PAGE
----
In 1996 Jerry Sittser, professor of religion at Whitworth College, published A Grace Disguised, the story of his family's tragic car accident (it claimed his wife, mother, and young daughter) and the faithful manifestation of God's grace in the midst of searing pain and loss. Though writing the book was "an unpleasant task" and "did nothing to explain or justify the accident," it has helped thousands of people navigate their own grief.
Now, more than 15 years later, in A Grace Revealed: How God Redeems the Story of Your Life (Zondervan), Sittser shifts focus, inviting us to read with our own stories in mind. How, he asks, do our stories—guided and directed by the Spirit of God—intersect with the much grander, deeper story that ripples through the pages of the Bible, the story that reaches its fulfillment in Jesus Christ?
Sittser's period of grief has afforded him ample opportunity to ponder this question. How could it not? He—as do each of us—has a life story in which God's larger story of redemption has manifested itself. The car accident and its aftermath, good and bad, are but one pane in the multicolored window of Sittser's life, the stained glass that God has blown and shaped, through which the light of a much greater story shines.
Even this tragic event, he writes, "does not stand on its own or exist unto itself. It is part of a larger story. In that moment, I have no idea how; that is for me to discover in the future. For now, in the painful silence, it is enough to know there is a story out there that can make sense of my own. But it is not merely a story; it is the story."
As we surrender to Christ, God's story, the story, can envelop and transform all other stories, "however sensational or mundane, tragic or happy." Sittser sees himself "as a witness to this truth: God redeems our stories through him. If you dare to surrender yourself to God, he will take up the story of your life and integrate it into the great story of salvation, turning it into something so extraordinary that you will be tempted to think it was all a beautiful dream."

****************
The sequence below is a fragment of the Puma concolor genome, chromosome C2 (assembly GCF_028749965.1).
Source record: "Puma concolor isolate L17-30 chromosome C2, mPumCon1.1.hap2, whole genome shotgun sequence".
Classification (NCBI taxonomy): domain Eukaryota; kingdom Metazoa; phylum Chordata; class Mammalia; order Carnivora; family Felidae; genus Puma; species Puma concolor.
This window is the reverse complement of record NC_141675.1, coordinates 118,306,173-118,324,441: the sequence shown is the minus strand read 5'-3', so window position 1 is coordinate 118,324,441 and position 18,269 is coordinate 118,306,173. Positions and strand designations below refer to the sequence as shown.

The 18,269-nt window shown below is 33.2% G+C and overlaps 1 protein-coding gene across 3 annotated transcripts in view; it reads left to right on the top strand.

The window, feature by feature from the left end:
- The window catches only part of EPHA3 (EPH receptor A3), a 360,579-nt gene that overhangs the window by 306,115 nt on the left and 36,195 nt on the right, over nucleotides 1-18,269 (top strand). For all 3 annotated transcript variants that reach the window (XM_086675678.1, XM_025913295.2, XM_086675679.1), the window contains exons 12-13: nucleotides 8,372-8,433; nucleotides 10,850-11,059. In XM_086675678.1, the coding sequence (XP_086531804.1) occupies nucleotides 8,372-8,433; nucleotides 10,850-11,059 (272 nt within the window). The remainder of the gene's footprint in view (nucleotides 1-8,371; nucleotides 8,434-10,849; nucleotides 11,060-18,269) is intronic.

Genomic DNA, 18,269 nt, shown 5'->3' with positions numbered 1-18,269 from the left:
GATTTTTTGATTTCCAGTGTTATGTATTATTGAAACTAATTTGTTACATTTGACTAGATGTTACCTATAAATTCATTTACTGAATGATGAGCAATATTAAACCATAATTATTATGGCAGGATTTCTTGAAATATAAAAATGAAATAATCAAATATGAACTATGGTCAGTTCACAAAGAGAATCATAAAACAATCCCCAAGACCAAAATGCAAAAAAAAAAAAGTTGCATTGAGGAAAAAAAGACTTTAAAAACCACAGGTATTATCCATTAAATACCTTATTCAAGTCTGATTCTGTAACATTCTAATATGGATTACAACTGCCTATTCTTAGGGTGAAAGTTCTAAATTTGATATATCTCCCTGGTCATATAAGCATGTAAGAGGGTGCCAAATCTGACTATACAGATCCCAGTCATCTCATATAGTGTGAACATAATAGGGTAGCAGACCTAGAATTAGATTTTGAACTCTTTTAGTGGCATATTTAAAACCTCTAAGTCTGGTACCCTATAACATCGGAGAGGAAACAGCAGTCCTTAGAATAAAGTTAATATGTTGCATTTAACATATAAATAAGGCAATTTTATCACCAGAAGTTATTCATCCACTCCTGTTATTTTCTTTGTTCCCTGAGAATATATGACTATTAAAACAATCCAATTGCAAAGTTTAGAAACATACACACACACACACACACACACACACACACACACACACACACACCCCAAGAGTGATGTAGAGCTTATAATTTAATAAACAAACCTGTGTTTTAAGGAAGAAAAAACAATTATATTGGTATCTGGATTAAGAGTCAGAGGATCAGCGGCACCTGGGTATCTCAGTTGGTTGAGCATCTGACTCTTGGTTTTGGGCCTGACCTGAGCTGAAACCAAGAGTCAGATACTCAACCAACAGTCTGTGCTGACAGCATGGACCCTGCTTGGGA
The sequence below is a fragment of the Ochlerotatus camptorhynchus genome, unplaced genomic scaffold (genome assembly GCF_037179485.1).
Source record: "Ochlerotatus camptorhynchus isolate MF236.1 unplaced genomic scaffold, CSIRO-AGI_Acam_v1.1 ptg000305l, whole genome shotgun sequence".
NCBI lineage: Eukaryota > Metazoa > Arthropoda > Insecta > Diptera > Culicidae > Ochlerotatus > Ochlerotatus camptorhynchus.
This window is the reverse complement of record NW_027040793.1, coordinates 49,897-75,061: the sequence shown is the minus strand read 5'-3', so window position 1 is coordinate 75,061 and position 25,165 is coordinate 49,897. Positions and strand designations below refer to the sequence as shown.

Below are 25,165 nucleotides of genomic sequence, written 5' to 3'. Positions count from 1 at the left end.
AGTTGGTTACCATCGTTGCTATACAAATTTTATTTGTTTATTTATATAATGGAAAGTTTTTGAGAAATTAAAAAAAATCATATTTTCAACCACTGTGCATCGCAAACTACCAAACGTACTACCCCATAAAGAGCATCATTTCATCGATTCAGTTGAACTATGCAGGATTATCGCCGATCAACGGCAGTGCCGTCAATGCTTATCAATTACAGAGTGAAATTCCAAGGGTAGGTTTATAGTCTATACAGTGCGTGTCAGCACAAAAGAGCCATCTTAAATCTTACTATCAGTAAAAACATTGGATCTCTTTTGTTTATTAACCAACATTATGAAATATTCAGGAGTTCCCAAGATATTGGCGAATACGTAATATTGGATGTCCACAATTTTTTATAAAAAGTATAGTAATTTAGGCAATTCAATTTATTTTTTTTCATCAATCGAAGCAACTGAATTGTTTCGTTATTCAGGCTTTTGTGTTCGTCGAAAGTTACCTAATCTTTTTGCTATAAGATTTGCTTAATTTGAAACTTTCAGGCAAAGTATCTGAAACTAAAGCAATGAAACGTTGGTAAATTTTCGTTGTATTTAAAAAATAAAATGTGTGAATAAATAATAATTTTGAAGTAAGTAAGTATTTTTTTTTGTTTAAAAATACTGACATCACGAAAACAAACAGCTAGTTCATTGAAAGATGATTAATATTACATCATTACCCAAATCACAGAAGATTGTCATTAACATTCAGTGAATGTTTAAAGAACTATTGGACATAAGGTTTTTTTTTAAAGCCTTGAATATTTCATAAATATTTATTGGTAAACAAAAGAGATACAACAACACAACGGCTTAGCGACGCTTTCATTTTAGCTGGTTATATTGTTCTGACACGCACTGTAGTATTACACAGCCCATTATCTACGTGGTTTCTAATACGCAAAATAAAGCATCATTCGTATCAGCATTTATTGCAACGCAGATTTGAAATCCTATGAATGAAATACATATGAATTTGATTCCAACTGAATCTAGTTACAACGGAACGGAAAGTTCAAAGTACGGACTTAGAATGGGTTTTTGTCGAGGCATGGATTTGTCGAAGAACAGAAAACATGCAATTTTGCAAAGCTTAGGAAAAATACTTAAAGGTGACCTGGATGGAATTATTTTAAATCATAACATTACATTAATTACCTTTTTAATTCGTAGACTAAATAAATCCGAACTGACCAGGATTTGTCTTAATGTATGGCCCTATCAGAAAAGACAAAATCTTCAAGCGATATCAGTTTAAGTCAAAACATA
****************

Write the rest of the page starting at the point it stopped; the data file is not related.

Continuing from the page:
Yet understanding the relationship between our story and God's story is not an easy task. It requires a number of skills, practices, and dispositions: knowledge of the biblical story, spiritual discipline, time, prayer, discernment, wisdom, perspective, and the counsel of others. Making this task harder still is the palpable gap between the hellish chapters of our stories and the heavenly trajectory of God's. Though we know how God's story ends—resurrection, redemption, regeneration, recreation—we find ourselves living in a strange, unexpected inbetween time. Christ has yet to return, and this present evil age is still with us: We struggle with sin, we experience accidents, we grow old, we get sick, we lose loved ones, and finally we die.
But even in the midst of this evil age, we have risen to new life in Christ through the grace of God and the power of the Spirit. As Sittser puts it, we are "new in Christ," though we still grow old in a manner we were never meant to experience. It is this combination of old and new that Sittser skillfully helps us discern in our own life stories. God wants us to live a life of faith right now, even where adverse circumstances could easily produce despair. Today's wreckage may look like nothing but shattered glass. But there's a beautiful window, a conduit of God's light, well under construction.
Christopher Hall is chancellor of Eastern University and dean of Palmer Theological Seminary.
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